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THE CATEGORICAL IMPERATIVES « King Alfred Press

Kant Hypothetical and Categorical Imperatives
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About three minutes into the conversation I had an epiphany that you can solve the Prisoners Dilemma with the Categorical Imperative, even in a purely rationalist perspective, and even in a non-repeated game!

17/10/2011 · The categorical imperative, ..

The Golden Rule and Categorical Imperatives
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This is not the right idea, for it violates something that should be basic to Kantian ethics, the difference between categorical and hypothetical imperatives, i.e.

 

The categorical imperative is one concept in itself however it ..

Jan 18, 2014 · ♠Immanuel Kant: “The Categorical Imperative”: For Kant the basis for a Theory of the Good lies in the intention or the will
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About three minutes into the conversation I had an epiphany that you can solve the Prisoners Dilemma with the Categorical Imperative, even in a purely rationalist perspective, and even in a non-repeated game!

29/09/2015 · What is the difference between the Golden Rule and the categorical imperative
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Kant held that ordinary moral thought recognized moral duties towardourselves as well as toward others. Hence, together with thedistinction between perfect and imperfect duties, Kant recognized fourcategories of duties: perfect duties toward ourselves, perfect dutiestoward others, imperfect duties toward ourselves and imperfect dutiestoward others. Kant uses four examples in the Groundwork, oneof each kind of duty, to demonstrate that every kind of duty can bederived from the CI, and hence to bolster his case that the CI isindeed the fundamental principle of morality. To refrain from suicideis a perfect duty toward oneself; to refrain from making promises youhave no intention of keeping is a perfect duty toward others; todevelop one’s talents is an imperfect duty toward oneself; andto contribute to the happiness of others is an imperfect duty towardothers. Again, Kant’s interpreters differ over exactly how toreconstruct the derivation of these duties. We will briefly sketch oneway of doing so for the perfect duty to others to refrain from lyingpromises and the imperfect duty to ourselves to develop talents.


Kant's Moral Philosophy (Stanford Encyclopedia of Philosophy)

As it turns out, the only (non-moral) end that we will, as a matter ofnatural necessity, is our own happiness. Any imperative that appliedto us because we will our own happiness would thus be anassertoric imperative. Rationality, Kant thinks, can issue noimperative if the end is indeterminate, and happiness is anindeterminate end. Although we can say for the most part that if oneis to be happy, one should save for the future, take care ofone’s health and nourish one’s relationships, these failto be genuine commands in the strictest sense and so are instead mere“counsels.” Some people are happy without these, andwhether you could be happy without them is, although doubtful, an openquestion.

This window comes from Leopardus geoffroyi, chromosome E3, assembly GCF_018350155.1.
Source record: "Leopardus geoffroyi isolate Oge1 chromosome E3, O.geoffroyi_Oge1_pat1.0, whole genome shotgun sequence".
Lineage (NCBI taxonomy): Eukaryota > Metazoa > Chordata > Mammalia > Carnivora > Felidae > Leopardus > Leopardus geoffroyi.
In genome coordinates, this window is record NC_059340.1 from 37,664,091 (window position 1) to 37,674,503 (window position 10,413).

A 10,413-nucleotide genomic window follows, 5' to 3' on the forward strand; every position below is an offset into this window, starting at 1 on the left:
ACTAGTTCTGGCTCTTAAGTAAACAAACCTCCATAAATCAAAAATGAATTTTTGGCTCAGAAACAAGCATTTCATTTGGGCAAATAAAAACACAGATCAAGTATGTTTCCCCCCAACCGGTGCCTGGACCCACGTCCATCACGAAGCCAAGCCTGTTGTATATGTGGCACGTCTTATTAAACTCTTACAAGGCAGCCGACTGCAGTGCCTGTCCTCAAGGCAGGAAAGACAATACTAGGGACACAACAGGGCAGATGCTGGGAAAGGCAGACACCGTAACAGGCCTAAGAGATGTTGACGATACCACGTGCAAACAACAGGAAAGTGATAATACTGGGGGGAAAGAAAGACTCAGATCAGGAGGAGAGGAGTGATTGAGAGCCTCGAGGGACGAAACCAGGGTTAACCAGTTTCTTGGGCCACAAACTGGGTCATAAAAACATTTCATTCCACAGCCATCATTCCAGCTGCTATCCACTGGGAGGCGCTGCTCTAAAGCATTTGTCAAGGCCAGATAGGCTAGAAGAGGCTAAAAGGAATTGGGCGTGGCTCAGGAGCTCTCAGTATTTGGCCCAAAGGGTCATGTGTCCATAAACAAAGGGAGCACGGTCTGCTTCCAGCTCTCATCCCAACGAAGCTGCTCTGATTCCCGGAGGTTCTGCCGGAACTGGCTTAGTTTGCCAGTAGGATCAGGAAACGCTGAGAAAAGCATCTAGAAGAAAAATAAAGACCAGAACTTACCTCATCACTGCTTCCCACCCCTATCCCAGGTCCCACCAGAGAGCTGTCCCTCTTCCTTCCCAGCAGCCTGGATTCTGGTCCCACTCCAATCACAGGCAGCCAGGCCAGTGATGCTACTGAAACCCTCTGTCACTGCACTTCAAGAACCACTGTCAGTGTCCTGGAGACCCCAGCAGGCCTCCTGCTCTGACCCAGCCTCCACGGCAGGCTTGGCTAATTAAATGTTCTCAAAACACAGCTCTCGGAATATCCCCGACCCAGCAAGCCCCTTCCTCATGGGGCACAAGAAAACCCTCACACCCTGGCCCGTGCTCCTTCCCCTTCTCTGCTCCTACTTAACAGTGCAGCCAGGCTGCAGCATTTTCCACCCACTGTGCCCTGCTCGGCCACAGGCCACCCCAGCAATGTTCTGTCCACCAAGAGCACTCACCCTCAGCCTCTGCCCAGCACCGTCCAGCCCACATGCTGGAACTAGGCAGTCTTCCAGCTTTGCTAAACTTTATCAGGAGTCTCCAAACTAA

KANTIAN ETHICS - Sacramento State

Kant holds that the fundamental principle of our moral duties is acategorical imperative. It is an imperativebecause it is a command addressed to agents who could follow it butmight not (e.g. , “Leave the gun. Take the cannoli.”). Itis categorical in virtue of applying to us unconditionally,or simply because we possesses rational wills, without reference toany ends that we might or might not have. It does not, in other words,apply to us on the condition that we have antecedently adopted somegoal for ourselves.

Immanuel Kant (Stanford Encyclopedia of Philosophy)

Finally, Kant’s examples come on the heels of defending theposition that rationality requires conformity to hypotheticalimperatives. Thus, we should assume that, necessarily, rational agentswill the necessary and available means to any ends that they will. Andonce we add this to the assumptions that we must will our ownhappiness as an end, and that developed talents are necessary means toachieving that end, it follows that we cannot rationally will that aworld come about in which it is a law that no one ever develops any oftheir natural talents. We cannot do so, because our own happiness isthe very end contained in the maxim of giving ourselves over topleasure rather than self-development. Since we will the necessary andavailable means to our ends, we are rationally committed to willingthat everyone sometime develop his or her talents. So since we cannotwill as a universal law of nature that no one ever develop any talents— given that it is inconsistent with what we now see that werationally will — we are forbidden from adopting the maxim ofrefusing to develop any of our own.